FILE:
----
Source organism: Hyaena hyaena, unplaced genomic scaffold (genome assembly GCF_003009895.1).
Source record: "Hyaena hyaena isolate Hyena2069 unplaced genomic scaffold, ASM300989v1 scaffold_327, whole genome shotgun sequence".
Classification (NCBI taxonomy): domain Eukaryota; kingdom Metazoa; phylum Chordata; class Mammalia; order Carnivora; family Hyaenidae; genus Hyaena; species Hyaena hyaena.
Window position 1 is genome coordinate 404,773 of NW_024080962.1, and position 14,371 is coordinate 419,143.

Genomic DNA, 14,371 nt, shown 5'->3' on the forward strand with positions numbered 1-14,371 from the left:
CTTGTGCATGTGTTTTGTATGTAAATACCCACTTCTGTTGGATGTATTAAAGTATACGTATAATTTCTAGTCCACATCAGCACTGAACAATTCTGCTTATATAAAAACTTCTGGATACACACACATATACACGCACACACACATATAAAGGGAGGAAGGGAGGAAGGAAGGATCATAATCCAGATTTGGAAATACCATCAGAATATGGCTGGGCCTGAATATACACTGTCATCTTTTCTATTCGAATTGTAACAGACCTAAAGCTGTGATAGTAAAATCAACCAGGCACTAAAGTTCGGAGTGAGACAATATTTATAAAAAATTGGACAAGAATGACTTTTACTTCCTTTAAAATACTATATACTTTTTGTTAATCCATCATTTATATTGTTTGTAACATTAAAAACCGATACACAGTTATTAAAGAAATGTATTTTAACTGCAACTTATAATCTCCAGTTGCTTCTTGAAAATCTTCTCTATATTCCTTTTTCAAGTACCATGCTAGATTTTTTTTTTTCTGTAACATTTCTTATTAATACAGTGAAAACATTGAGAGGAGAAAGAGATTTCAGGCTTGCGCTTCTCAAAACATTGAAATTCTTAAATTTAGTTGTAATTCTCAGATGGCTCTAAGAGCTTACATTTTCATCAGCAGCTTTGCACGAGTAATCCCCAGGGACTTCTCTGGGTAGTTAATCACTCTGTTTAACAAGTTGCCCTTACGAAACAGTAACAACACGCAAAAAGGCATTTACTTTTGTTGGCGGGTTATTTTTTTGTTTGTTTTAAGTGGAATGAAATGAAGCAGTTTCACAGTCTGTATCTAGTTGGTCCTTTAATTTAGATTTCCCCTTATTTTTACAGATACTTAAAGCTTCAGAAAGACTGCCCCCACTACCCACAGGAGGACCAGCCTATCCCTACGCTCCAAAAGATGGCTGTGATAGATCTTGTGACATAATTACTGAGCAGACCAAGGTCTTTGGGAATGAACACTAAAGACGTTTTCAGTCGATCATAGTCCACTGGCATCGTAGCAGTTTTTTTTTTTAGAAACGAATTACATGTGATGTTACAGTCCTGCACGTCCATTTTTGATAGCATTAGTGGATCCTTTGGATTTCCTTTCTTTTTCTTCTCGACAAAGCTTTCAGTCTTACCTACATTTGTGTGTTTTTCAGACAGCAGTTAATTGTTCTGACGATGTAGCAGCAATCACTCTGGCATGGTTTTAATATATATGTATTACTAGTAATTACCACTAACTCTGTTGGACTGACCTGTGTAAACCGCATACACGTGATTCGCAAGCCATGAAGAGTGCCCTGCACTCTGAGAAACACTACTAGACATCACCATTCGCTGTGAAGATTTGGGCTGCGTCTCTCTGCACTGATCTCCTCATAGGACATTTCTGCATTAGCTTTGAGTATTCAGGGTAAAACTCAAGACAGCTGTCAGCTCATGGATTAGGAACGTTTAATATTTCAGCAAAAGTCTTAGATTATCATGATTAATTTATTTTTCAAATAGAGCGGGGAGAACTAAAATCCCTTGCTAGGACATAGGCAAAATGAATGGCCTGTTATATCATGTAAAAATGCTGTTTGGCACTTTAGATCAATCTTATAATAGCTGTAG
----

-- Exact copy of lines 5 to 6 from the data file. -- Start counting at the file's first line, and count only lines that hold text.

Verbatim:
Genomic DNA, 14,371 nt, shown 5'->3' on the forward strand with positions numbered 1-14,371 from the left:
CTTGTGCATGTGTTTTGTATGTAAATACCCACTTCTGTTGGATGTATTAAAGTATACGTATAATTTCTAGTCCACATCAGCACTGAACAATTCTGCTTATATAAAAACTTCTGGATACACACACATATACACGCACACACACATATAAAGGGAGGAAGGGAGGAAGGAAGGATCATAATCCAGATTTGGAAATACCATCAGAATATGGCTGGGCCTGAATATACACTGTCATCTTTTCTATTCGAATTGTAACAGACCTAAAGCTGTGATAGTAAAATCAACCAGGCACTAAAGTTCGGAGTGAGACAATATTTATAAAAAATTGGACAAGAATGACTTTTACTTCCTTTAAAATACTATATACTTTTTGTTAATCCATCATTTATATTGTTTGTAACATTAAAAACCGATACACAGTTATTAAAGAAATGTATTTTAACTGCAACTTATAATCTCCAGTTGCTTCTTGAAAATCTTCTCTATATTCCTTTTTCAAGTACCATGCTAGATTTTTTTTTTTCTGTAACATTTCTTATTAATACAGTGAAAACATTGAGAGGAGAAAGAGATTTCAGGCTTGCGCTTCTCAAAACATTGAAATTCTTAAATTTAGTTGTAATTCTCAGATGGCTCTAAGAGCTTACATTTTCATCAGCAGCTTTGCACGAGTAATCCCCAGGGACTTCTCTGGGTAGTTAATCACTCTGTTTAACAAGTTGCCCTTACGAAACAGTAACAACACGCAAAAAGGCATTTACTTTTGTTGGCGGGTTATTTTTTTGTTTGTTTTAAGTGGAATGAAATGAAGCAGTTTCACAGTCTGTATCTAGTTGGTCCTTTAATTTAGATTTCCCCTTATTTTTACAGATACTTAAAGCTTCAGAAAGACTGCCCCCACTACCCACAGGAGGACCAGCCTATCCCTACGCTCCAAAAGATGGCTGTGATAGATCTTGTGACATAATTACTGAGCAGACCAAGGTCTTTGGGAATGAACACTAAAGACGTTTTCAGTCGATCATAGTCCACTGGCATCGTAGCAGTTTTTTTTTTTAGAAACGAATTACATGTGATGTTACAGTCCTGCACGTCCATTTTTGATAGCATTAGTGGATCCTTTGGATTTCCTTTCTTTTTCTTCTCGACAAAGCTTTCAGTCTTACCTACATTTGTGTGTTTTTCAGACAGCAGTTAATTGTTCTGACGATGTAGCAGCAATCACTCTGGCATGGTTTTAATATATATGTATTACTAGTAATTACCACTAACTCTGTTGGACTGACCTGTGTAAACCGCATACACGTGATTCGCAAGCCATGAAGAGTGCCCTGCACTCTGAGAAACACTACTAGACATCACCATTCGCTGTGAAGATTTGGGCTGCGTCTCTCTGCACTGATCTCCTCATAGGACATTTCTGCATTAGCTTTGAGTATTCAGGGTAAAACTCAAGACAGCTGTCAGCTCATGGATTAGGAACGTTTAATATTTCAGCAAAAGTCTTAGATTATCATGATTAATTTATTTTTCAAATAGAGCGGGGAGAACTAAAATCCCTTGCTAGGACATAGGCAAAATGAATGGCCTGTTATATCATGTAAAAATGCTGTTTGGCACTTTAGATCAATCTTATAATAGCTGTAG